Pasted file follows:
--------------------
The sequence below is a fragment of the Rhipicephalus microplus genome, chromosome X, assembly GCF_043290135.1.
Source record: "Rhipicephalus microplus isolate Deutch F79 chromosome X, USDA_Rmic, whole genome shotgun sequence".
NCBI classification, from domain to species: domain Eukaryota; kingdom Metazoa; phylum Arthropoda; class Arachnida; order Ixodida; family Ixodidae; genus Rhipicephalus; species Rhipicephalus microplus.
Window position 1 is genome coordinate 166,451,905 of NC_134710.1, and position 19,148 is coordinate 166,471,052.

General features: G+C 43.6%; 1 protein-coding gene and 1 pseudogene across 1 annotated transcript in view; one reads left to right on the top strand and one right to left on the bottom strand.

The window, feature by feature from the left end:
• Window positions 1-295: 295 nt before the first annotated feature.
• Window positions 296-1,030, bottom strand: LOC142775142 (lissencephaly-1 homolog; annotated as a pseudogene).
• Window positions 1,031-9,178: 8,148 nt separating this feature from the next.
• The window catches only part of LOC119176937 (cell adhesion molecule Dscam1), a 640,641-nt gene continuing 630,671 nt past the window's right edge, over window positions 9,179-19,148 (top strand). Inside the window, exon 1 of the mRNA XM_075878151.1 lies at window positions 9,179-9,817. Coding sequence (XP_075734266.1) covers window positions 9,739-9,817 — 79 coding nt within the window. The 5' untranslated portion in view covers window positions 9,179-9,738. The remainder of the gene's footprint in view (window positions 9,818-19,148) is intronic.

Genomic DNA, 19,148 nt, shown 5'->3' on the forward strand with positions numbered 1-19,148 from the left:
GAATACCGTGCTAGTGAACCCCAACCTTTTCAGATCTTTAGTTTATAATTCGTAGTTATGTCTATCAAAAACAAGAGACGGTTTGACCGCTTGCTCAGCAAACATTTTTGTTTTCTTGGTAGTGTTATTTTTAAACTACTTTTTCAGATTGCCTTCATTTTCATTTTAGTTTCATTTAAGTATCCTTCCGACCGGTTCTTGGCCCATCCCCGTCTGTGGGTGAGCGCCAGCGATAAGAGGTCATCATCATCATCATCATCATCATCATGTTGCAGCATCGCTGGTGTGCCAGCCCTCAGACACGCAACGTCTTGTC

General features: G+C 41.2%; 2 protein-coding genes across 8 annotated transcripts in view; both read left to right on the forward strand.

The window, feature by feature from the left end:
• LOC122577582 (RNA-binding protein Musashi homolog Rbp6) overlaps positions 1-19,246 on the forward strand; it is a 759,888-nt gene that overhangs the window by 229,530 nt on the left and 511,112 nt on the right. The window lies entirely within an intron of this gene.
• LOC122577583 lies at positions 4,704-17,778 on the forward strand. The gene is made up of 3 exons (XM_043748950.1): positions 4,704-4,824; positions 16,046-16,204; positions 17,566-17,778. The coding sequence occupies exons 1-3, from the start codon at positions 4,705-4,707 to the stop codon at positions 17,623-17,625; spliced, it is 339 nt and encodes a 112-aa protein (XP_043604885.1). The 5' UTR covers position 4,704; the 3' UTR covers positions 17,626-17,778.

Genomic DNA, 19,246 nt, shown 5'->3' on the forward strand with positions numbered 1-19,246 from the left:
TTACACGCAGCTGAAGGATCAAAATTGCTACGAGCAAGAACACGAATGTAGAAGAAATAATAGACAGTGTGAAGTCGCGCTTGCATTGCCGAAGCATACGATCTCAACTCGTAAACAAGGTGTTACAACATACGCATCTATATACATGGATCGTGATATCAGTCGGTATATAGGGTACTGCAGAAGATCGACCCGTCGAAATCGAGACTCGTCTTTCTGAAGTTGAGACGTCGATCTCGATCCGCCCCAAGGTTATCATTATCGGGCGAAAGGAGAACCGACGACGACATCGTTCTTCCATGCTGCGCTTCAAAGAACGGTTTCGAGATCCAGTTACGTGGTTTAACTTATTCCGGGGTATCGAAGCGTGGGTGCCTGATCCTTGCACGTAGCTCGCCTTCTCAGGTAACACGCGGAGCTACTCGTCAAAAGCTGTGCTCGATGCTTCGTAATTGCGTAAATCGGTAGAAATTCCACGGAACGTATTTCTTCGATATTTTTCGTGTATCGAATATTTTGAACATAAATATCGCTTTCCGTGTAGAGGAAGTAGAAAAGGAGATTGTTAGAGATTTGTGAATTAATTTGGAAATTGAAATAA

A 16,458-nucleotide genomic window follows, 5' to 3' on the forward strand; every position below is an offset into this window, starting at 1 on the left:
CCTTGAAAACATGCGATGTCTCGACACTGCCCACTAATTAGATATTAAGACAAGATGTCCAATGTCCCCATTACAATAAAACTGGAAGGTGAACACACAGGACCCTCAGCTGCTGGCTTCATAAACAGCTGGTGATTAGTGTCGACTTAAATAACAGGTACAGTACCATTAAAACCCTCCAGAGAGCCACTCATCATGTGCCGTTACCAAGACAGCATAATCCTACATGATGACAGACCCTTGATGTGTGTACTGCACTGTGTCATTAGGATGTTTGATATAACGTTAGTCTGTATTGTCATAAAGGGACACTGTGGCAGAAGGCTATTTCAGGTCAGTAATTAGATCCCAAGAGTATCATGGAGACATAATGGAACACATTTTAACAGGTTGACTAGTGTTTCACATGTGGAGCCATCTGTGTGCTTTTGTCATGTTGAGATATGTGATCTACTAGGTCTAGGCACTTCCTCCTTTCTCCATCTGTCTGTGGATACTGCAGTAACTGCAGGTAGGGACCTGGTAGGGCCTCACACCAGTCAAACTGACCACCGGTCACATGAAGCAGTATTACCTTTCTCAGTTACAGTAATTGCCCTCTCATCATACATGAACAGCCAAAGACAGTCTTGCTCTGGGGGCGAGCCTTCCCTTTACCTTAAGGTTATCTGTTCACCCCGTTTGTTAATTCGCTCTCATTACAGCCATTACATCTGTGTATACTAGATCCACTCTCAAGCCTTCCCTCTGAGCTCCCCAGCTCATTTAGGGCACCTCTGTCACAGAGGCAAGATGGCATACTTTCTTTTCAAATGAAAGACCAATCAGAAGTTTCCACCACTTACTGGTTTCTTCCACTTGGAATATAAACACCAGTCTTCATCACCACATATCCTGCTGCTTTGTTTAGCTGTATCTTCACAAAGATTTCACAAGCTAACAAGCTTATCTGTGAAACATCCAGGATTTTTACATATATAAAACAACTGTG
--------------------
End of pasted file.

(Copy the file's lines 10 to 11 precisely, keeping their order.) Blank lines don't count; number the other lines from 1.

• The window catches only part of LOC119176937 (cell adhesion molecule Dscam1), a 640,641-nt gene continuing 630,671 nt past the window's right edge, over window positions 9,179-19,148 (top strand). Inside the window, exon 1 of the mRNA XM_075878151.1 lies at window positions 9,179-9,817. Coding sequence (XP_075734266.1) covers window positions 9,739-9,817 — 79 coding nt within the window. The 5' untranslated portion in view covers window positions 9,179-9,738. The remainder of the gene's footprint in view (window positions 9,818-19,148) is intronic.

Genomic DNA, 19,148 nt, shown 5'->3' on the forward strand with positions numbered 1-19,148 from the left: